#45
Aug1610, 08:53 AM

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#46
Aug1610, 09:08 AM

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Ultimately, understanding the entropy of most systems where gravity is a significant factor (e.g. stars, galaxies) is likely to require knowledge of quantum gravity. But a black hole is just one of those special cases that is mathematically simple enough that we can be quite sure about its entropy already. 


#47
Aug1710, 04:06 AM

P: 26

One should be sceptical about mathematical models. Mathematics is a tool, in fact, an excellent tool, for analyzing. But of late, it has changed its role, it appears, and has become a shaping tool. Coming back to black holes, does the scientific community accommodate the Doubting Toms even now, or do the Doubting Toms outnumber the others? 


#48
Aug1710, 05:58 AM

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But at the moment my impression of people who do research in the area of black holes has been that the number of people who seriously doubt that black holes are real (or at least are not a very good approximation to reality) is vanishingly small.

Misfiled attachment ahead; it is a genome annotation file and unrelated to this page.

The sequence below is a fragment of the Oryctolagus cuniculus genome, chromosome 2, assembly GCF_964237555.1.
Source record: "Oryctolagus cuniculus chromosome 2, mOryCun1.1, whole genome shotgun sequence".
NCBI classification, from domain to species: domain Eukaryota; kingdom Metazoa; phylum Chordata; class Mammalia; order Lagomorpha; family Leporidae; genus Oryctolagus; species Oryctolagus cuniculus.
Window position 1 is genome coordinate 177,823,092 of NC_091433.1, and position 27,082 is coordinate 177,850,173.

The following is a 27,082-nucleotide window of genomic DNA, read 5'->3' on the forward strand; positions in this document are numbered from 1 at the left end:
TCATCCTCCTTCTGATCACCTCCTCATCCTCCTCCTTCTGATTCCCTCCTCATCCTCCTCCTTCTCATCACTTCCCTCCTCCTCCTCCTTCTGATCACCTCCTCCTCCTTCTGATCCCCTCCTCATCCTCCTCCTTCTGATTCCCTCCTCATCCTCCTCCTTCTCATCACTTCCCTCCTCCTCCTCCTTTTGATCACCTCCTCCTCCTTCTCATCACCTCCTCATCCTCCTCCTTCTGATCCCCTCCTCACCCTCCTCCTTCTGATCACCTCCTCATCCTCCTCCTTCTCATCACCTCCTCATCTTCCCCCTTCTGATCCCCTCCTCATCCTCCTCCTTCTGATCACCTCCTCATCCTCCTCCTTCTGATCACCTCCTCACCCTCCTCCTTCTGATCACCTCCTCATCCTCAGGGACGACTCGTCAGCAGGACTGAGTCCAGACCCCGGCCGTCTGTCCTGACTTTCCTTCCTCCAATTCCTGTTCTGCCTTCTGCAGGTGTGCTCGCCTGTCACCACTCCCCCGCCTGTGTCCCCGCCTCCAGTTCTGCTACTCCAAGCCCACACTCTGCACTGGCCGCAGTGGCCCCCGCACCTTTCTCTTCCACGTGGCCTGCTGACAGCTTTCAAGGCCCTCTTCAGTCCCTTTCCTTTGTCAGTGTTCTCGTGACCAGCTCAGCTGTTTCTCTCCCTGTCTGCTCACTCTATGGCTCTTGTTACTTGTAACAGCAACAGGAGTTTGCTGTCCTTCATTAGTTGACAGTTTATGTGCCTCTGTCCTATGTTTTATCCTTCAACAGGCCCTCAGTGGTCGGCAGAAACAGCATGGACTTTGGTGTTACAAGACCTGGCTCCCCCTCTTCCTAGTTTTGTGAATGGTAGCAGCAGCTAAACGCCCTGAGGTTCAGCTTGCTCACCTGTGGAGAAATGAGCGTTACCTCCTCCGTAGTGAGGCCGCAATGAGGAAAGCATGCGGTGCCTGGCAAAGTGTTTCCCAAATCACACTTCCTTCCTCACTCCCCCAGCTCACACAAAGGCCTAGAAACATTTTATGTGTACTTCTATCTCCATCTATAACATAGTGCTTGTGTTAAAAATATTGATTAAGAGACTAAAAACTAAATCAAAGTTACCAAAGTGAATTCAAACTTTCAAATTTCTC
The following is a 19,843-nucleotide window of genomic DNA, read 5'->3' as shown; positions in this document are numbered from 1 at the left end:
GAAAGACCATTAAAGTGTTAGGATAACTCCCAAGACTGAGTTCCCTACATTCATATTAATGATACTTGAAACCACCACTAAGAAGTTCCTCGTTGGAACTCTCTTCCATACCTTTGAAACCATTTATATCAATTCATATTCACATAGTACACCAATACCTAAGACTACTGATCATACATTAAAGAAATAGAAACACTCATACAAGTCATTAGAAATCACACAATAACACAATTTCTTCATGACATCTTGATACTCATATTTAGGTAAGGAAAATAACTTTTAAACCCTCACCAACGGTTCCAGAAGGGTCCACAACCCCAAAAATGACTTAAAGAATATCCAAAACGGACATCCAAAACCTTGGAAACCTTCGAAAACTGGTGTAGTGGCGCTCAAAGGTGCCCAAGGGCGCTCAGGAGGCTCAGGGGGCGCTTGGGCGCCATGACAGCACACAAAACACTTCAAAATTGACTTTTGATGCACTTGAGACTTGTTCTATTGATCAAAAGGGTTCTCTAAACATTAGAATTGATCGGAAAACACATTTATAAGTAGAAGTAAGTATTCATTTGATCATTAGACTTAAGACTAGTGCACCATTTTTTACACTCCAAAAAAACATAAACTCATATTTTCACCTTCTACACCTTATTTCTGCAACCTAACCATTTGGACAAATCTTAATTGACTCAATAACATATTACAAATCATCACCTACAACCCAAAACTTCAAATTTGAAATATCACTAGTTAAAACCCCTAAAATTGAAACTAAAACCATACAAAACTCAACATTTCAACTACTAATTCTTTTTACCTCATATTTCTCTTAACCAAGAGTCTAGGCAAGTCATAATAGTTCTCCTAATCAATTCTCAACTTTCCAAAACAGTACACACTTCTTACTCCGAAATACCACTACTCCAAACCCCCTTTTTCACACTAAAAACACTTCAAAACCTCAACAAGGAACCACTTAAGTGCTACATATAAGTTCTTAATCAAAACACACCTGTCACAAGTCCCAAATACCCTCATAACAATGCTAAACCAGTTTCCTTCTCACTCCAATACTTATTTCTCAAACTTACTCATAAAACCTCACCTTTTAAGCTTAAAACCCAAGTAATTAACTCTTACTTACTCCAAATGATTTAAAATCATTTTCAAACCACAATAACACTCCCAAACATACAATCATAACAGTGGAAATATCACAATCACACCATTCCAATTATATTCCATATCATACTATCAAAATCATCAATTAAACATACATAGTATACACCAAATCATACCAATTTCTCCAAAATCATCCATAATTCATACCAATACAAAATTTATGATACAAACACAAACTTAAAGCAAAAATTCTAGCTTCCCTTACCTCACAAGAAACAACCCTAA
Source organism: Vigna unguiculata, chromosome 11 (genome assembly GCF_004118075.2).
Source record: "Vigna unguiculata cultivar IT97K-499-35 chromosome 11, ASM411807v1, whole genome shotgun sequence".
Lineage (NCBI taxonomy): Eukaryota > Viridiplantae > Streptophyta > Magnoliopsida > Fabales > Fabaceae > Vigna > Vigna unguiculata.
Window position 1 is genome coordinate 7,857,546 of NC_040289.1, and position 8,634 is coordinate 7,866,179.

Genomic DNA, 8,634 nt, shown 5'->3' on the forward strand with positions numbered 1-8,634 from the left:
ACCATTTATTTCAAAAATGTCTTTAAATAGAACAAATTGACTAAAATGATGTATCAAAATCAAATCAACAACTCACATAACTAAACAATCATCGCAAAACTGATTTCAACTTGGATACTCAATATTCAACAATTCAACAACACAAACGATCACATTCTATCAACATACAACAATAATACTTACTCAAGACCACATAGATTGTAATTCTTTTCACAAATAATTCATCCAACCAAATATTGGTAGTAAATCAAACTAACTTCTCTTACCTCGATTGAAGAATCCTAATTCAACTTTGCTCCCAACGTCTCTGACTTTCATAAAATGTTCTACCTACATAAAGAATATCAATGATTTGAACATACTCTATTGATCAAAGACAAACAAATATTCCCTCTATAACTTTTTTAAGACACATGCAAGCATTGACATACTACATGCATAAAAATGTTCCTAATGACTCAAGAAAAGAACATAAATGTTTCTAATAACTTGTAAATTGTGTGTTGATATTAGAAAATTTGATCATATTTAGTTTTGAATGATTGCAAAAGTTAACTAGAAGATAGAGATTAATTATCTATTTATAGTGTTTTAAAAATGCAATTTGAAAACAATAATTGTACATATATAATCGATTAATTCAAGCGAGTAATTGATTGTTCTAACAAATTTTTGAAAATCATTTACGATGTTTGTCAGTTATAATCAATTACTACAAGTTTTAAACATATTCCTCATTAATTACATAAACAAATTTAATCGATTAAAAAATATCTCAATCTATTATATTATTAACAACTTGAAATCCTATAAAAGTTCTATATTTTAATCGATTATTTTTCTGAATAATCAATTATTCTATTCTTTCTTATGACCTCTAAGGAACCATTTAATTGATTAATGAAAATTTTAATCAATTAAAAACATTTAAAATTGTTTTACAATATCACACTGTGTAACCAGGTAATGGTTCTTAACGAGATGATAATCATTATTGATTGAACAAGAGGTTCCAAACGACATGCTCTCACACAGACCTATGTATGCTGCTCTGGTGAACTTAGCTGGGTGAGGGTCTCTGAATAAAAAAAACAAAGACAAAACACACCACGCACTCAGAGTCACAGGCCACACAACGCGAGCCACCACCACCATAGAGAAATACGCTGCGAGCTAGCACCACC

#49
Aug1710, 07:37 AM

P: 153

Obviously, something happens when too much mass gets in one place, ergo some kind of black hole. But math belongs in the experiment phase of the scientific method, not in theory. 


#50
Aug1710, 09:16 AM

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#51
Aug1710, 10:38 AM

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#52
Aug1710, 11:13 AM